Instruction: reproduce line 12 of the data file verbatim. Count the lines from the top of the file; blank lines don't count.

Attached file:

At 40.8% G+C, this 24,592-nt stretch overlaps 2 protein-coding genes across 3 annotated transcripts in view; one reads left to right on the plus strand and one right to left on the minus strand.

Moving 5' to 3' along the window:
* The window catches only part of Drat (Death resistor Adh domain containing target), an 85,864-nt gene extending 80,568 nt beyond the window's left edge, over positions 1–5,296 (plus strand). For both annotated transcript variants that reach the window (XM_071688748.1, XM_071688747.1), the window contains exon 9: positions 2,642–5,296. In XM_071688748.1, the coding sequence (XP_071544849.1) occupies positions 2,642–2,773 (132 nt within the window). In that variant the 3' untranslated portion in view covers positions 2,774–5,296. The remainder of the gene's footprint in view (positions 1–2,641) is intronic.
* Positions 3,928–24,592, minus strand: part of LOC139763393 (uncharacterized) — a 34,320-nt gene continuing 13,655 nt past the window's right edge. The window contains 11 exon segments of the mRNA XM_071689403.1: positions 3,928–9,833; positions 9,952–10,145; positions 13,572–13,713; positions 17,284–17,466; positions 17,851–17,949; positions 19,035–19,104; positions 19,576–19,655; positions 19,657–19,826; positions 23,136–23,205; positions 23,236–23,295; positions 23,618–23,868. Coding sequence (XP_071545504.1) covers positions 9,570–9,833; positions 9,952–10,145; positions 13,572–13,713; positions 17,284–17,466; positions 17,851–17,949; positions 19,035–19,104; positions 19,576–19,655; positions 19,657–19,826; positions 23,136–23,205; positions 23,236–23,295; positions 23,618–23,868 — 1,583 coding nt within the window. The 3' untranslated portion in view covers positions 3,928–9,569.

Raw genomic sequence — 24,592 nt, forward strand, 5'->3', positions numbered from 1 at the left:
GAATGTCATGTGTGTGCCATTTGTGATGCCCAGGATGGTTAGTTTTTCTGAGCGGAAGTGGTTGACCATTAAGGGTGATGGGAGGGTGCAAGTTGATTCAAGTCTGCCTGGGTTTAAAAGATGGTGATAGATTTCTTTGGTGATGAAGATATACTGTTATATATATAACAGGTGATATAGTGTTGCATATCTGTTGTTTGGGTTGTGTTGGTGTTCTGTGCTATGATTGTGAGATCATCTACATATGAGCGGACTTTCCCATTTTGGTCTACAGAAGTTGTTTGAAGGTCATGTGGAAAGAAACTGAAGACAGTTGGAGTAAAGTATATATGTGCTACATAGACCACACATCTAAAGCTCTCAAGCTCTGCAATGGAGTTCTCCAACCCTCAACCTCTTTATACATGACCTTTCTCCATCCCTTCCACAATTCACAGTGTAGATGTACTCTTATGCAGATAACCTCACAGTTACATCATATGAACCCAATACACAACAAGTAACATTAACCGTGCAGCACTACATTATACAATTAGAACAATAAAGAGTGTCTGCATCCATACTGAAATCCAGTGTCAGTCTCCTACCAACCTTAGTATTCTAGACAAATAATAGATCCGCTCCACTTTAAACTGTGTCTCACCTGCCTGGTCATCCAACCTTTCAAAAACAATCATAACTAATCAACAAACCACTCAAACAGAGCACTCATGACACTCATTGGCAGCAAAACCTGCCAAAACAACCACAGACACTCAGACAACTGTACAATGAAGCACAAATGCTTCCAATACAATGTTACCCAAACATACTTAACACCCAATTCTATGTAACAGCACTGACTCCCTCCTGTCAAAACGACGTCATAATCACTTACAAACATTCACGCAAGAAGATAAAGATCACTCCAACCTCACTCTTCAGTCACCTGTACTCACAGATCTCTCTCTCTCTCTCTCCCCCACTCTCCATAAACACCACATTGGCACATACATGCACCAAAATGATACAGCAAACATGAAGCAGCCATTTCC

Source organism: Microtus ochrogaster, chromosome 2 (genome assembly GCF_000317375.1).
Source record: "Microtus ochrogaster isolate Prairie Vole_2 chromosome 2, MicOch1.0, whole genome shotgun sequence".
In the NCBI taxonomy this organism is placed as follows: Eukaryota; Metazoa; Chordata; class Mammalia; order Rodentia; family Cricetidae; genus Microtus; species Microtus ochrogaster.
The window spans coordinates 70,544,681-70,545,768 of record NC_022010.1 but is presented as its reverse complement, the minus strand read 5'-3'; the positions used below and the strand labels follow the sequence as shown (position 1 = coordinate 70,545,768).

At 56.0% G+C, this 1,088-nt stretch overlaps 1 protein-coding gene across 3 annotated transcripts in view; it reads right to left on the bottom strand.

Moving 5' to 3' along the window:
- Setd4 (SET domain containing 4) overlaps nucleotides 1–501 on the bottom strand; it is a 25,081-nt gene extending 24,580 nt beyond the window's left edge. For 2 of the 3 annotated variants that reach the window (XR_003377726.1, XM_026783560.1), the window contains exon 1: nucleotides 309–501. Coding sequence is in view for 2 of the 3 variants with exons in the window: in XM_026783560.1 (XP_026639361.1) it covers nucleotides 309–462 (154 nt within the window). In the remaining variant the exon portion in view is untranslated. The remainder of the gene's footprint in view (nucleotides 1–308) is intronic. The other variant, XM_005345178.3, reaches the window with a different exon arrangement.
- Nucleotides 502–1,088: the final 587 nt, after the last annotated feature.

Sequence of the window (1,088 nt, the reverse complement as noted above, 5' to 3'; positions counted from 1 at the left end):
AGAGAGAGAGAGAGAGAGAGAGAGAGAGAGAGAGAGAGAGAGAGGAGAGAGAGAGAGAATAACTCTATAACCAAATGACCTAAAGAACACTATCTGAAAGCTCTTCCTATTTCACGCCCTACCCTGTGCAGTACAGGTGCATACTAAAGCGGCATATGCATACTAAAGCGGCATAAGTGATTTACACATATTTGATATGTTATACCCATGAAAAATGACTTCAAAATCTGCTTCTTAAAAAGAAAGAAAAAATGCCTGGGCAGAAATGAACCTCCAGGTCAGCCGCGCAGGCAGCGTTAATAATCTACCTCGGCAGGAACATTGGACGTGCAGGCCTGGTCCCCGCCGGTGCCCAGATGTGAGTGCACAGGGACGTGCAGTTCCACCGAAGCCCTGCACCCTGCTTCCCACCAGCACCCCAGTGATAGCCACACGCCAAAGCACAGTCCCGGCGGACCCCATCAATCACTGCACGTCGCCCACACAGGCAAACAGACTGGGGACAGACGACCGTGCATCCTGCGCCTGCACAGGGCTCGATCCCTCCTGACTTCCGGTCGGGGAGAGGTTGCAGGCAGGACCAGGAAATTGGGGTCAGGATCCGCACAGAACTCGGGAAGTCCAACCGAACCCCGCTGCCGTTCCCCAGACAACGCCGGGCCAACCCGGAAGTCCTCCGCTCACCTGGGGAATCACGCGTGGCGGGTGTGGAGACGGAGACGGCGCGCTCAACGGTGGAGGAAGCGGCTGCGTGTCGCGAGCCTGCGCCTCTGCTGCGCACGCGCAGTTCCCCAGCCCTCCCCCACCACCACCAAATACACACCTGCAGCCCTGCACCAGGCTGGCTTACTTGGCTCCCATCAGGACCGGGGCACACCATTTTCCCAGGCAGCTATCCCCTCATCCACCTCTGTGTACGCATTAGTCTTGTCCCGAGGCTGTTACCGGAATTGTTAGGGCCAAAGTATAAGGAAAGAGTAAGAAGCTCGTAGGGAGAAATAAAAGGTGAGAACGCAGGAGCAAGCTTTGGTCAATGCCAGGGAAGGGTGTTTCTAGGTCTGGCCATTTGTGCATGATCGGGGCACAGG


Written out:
Moving 5' to 3' along the window: